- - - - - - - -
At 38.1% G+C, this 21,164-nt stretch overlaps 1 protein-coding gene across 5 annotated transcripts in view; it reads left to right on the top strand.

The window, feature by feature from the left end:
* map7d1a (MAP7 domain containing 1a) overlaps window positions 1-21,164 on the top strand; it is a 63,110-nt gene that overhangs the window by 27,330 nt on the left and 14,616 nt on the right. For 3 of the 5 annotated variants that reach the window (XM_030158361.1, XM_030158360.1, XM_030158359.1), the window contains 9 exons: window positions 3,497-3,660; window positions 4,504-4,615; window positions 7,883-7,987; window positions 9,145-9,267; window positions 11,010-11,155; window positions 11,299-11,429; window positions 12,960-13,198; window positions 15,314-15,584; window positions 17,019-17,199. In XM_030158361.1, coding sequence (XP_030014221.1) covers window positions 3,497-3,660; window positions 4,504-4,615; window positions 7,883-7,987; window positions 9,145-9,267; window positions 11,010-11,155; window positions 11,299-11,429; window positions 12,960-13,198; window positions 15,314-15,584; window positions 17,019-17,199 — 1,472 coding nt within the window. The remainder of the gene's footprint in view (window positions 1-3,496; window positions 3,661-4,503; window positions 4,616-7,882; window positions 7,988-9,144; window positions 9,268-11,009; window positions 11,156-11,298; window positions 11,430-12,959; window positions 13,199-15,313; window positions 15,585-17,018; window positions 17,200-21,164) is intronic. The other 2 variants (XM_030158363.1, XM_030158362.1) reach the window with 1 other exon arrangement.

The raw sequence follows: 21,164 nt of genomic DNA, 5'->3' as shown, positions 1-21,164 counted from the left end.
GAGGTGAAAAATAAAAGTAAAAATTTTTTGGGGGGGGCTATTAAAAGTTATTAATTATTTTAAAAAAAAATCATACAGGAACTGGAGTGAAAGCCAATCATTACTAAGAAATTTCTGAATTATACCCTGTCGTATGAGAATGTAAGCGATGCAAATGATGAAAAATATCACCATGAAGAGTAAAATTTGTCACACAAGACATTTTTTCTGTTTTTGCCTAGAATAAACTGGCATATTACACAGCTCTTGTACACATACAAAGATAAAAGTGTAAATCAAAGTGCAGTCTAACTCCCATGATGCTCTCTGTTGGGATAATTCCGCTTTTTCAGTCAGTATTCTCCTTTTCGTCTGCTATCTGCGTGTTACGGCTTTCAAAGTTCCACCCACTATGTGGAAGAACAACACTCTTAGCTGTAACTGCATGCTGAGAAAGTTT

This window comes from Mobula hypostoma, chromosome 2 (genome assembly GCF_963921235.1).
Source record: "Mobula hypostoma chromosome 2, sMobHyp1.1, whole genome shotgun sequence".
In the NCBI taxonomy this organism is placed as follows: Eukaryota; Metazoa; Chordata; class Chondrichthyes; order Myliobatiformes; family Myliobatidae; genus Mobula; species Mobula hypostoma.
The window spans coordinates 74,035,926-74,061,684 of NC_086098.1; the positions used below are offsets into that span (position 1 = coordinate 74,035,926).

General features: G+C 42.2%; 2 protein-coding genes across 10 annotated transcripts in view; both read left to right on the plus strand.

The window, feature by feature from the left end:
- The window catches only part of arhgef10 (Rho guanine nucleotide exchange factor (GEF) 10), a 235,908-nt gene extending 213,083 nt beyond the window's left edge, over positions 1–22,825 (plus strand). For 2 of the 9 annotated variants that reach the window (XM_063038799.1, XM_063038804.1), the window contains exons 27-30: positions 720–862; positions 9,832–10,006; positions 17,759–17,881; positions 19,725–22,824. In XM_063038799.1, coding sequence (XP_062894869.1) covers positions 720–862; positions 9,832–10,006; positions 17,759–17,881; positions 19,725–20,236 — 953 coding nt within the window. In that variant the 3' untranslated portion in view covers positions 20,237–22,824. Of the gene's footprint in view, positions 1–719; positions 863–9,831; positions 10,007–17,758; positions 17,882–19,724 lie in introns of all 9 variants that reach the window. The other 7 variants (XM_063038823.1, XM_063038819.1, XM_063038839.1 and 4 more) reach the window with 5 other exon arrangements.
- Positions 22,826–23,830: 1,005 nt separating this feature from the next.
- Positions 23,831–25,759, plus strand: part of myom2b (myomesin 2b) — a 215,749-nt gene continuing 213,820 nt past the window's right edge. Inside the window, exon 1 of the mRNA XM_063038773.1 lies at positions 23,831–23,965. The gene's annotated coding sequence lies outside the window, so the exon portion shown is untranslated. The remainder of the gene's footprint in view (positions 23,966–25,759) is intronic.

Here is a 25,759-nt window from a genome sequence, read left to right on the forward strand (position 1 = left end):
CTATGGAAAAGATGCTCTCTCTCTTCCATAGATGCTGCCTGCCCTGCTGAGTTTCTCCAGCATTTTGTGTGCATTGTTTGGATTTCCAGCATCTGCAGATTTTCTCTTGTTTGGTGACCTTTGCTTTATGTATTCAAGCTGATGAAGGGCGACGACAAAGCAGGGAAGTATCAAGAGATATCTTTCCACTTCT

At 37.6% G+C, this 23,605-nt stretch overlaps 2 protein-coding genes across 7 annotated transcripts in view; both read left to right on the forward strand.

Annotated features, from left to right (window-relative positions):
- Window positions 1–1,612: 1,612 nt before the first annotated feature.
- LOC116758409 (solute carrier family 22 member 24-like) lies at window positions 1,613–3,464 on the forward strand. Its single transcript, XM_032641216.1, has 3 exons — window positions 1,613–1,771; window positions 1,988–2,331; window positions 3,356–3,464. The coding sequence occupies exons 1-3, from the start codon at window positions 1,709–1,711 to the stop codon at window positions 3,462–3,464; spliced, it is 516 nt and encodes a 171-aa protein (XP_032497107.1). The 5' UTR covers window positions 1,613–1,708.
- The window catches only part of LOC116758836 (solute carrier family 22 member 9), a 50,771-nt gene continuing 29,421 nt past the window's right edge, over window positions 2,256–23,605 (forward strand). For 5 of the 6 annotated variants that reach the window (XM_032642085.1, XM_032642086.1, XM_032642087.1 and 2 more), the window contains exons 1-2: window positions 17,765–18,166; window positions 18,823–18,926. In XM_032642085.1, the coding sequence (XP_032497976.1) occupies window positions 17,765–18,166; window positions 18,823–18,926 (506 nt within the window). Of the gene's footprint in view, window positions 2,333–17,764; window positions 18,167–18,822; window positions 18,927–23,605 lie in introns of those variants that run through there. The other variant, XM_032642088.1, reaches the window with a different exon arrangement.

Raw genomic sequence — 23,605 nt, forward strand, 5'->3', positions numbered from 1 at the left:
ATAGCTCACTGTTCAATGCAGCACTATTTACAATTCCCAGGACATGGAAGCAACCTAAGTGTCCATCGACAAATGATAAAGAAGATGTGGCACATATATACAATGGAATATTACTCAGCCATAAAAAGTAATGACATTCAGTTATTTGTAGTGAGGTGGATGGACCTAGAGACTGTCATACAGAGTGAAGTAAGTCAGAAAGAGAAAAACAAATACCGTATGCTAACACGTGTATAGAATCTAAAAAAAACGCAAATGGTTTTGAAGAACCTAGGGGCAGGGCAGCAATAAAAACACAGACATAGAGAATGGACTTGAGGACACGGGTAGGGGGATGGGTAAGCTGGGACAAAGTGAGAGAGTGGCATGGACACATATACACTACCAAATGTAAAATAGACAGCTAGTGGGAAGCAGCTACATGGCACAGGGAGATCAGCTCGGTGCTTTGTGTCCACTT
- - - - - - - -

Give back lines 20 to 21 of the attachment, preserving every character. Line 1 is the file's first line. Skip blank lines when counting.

- LOC116758409 (solute carrier family 22 member 24-like) lies at window positions 1,613–3,464 on the forward strand. Its single transcript, XM_032641216.1, has 3 exons — window positions 1,613–1,771; window positions 1,988–2,331; window positions 3,356–3,464. The coding sequence occupies exons 1-3, from the start codon at window positions 1,709–1,711 to the stop codon at window positions 3,462–3,464; spliced, it is 516 nt and encodes a 171-aa protein (XP_032497107.1). The 5' UTR covers window positions 1,613–1,708.
- The window catches only part of LOC116758836 (solute carrier family 22 member 9), a 50,771-nt gene continuing 29,421 nt past the window's right edge, over window positions 2,256–23,605 (forward strand). For 5 of the 6 annotated variants that reach the window (XM_032642085.1, XM_032642086.1, XM_032642087.1 and 2 more), the window contains exons 1-2: window positions 17,765–18,166; window positions 18,823–18,926. In XM_032642085.1, the coding sequence (XP_032497976.1) occupies window positions 17,765–18,166; window positions 18,823–18,926 (506 nt within the window). Of the gene's footprint in view, window positions 2,333–17,764; window positions 18,167–18,822; window positions 18,927–23,605 lie in introns of those variants that run through there. The other variant, XM_032642088.1, reaches the window with a different exon arrangement.